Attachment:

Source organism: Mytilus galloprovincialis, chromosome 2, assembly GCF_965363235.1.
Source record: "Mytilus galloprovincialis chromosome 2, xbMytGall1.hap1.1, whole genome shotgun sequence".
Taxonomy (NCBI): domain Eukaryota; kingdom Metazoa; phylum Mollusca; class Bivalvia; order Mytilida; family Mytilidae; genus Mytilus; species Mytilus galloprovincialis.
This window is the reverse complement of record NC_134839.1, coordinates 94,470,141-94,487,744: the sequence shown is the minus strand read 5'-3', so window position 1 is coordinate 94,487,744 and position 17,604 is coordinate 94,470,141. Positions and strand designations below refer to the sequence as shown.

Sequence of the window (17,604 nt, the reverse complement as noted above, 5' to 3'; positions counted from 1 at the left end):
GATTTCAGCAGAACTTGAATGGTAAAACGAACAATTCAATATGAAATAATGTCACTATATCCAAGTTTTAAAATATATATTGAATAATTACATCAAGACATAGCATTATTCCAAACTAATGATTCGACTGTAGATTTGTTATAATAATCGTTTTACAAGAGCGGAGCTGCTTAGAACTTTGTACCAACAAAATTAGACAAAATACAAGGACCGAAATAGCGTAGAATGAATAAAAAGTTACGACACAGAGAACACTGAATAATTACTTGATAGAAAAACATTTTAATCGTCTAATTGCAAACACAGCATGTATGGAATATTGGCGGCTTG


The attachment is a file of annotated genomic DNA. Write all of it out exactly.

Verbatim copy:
Source organism: Mytilus galloprovincialis, chromosome 2, assembly GCF_965363235.1.
Source record: "Mytilus galloprovincialis chromosome 2, xbMytGall1.hap1.1, whole genome shotgun sequence".
Taxonomy (NCBI): domain Eukaryota; kingdom Metazoa; phylum Mollusca; class Bivalvia; order Mytilida; family Mytilidae; genus Mytilus; species Mytilus galloprovincialis.
This window is the reverse complement of record NC_134839.1, coordinates 94,470,141-94,487,744: the sequence shown is the minus strand read 5'-3', so window position 1 is coordinate 94,487,744 and position 17,604 is coordinate 94,470,141. Positions and strand designations below refer to the sequence as shown.

Sequence of the window (17,604 nt, the reverse complement as noted above, 5' to 3'; positions counted from 1 at the left end):
GATTTCAGCAGAACTTGAATGGTAAAACGAACAATTCAATATGAAATAATGTCACTATATCCAAGTTTTAAAATATATATTGAATAATTACATCAAGACATAGCATTATTCCAAACTAATGATTCGACTGTAGATTTGTTATAATAATCGTTTTACAAGAGCGGAGCTGCTTAGAACTTTGTACCAACAAAATTAGACAAAATACAAGGACCGAAATAGCGTAGAATGAATAAAAAGTTACGACACAGAGAACACTGAATAATTACTTGATAGAAAAACATTTTAATCGTCTAATTGCAAACACAGCATGTATGGAATATTGGCGGCTTG